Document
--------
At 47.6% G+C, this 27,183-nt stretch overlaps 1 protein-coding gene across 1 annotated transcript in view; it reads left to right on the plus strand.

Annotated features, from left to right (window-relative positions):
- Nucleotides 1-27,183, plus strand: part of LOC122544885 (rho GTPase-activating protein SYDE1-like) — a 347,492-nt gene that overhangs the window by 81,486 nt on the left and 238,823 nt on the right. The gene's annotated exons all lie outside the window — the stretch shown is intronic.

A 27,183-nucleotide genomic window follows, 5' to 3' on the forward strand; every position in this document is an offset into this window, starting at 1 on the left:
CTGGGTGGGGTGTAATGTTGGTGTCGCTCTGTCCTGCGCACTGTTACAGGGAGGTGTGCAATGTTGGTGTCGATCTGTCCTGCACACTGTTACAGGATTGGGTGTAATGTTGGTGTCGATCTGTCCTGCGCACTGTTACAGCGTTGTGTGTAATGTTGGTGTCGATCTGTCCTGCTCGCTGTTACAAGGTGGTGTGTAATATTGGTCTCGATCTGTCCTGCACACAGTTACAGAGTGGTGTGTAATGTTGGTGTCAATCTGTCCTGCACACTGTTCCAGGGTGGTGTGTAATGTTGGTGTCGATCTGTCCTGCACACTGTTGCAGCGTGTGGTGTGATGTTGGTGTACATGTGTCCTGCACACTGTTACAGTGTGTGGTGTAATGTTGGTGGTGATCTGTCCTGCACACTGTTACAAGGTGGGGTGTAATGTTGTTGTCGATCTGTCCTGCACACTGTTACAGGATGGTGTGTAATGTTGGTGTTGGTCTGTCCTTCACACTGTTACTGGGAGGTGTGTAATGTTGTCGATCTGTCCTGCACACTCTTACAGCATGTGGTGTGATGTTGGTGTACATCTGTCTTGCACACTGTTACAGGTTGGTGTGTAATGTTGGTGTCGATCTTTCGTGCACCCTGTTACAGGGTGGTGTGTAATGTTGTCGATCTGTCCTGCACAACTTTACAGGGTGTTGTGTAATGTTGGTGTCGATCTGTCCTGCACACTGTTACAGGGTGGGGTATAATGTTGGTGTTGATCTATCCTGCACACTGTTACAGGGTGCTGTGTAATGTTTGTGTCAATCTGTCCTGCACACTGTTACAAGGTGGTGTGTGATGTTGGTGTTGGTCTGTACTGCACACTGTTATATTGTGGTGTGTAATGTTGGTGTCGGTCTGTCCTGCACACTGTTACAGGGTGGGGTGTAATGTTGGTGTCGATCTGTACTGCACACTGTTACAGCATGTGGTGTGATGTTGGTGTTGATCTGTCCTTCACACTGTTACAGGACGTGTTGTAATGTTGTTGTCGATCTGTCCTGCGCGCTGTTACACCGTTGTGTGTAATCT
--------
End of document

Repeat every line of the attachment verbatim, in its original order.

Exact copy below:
At 47.6% G+C, this 27,183-nt stretch overlaps 1 protein-coding gene across 1 annotated transcript in view; it reads left to right on the plus strand.

Annotated features, from left to right (window-relative positions):
- Nucleotides 1-27,183, plus strand: part of LOC122544885 (rho GTPase-activating protein SYDE1-like) — a 347,492-nt gene that overhangs the window by 81,486 nt on the left and 238,823 nt on the right. The gene's annotated exons all lie outside the window — the stretch shown is intronic.

A 27,183-nucleotide genomic window follows, 5' to 3' on the forward strand; every position in this document is an offset into this window, starting at 1 on the left:
CTGGGTGGGGTGTAATGTTGGTGTCGCTCTGTCCTGCGCACTGTTACAGGGAGGTGTGCAATGTTGGTGTCGATCTGTCCTGCACACTGTTACAGGATTGGGTGTAATGTTGGTGTCGATCTGTCCTGCGCACTGTTACAGCGTTGTGTGTAATGTTGGTGTCGATCTGTCCTGCTCGCTGTTACAAGGTGGTGTGTAATATTGGTCTCGATCTGTCCTGCACACAGTTACAGAGTGGTGTGTAATGTTGGTGTCAATCTGTCCTGCACACTGTTCCAGGGTGGTGTGTAATGTTGGTGTCGATCTGTCCTGCACACTGTTGCAGCGTGTGGTGTGATGTTGGTGTACATGTGTCCTGCACACTGTTACAGTGTGTGGTGTAATGTTGGTGGTGATCTGTCCTGCACACTGTTACAAGGTGGGGTGTAATGTTGTTGTCGATCTGTCCTGCACACTGTTACAGGATGGTGTGTAATGTTGGTGTTGGTCTGTCCTTCACACTGTTACTGGGAGGTGTGTAATGTTGTCGATCTGTCCTGCACACTCTTACAGCATGTGGTGTGATGTTGGTGTACATCTGTCTTGCACACTGTTACAGGTTGGTGTGTAATGTTGGTGTCGATCTTTCGTGCACCCTGTTACAGGGTGGTGTGTAATGTTGTCGATCTGTCCTGCACAACTTTACAGGGTGTTGTGTAATGTTGGTGTCGATCTGTCCTGCACACTGTTACAGGGTGGGGTATAATGTTGGTGTTGATCTATCCTGCACACTGTTACAGGGTGCTGTGTAATGTTTGTGTCAATCTGTCCTGCACACTGTTACAAGGTGGTGTGTGATGTTGGTGTTGGTCTGTACTGCACACTGTTATATTGTGGTGTGTAATGTTGGTGTCGGTCTGTCCTGCACACTGTTACAGGGTGGGGTGTAATGTTGGTGTCGATCTGTACTGCACACTGTTACAGCATGTGGTGTGATGTTGGTGTTGATCTGTCCTTCACACTGTTACAGGACGTGTTGTAATGTTGTTGTCGATCTGTCCTGCGCGCTGTTACACCGTTGTGTGTAATCT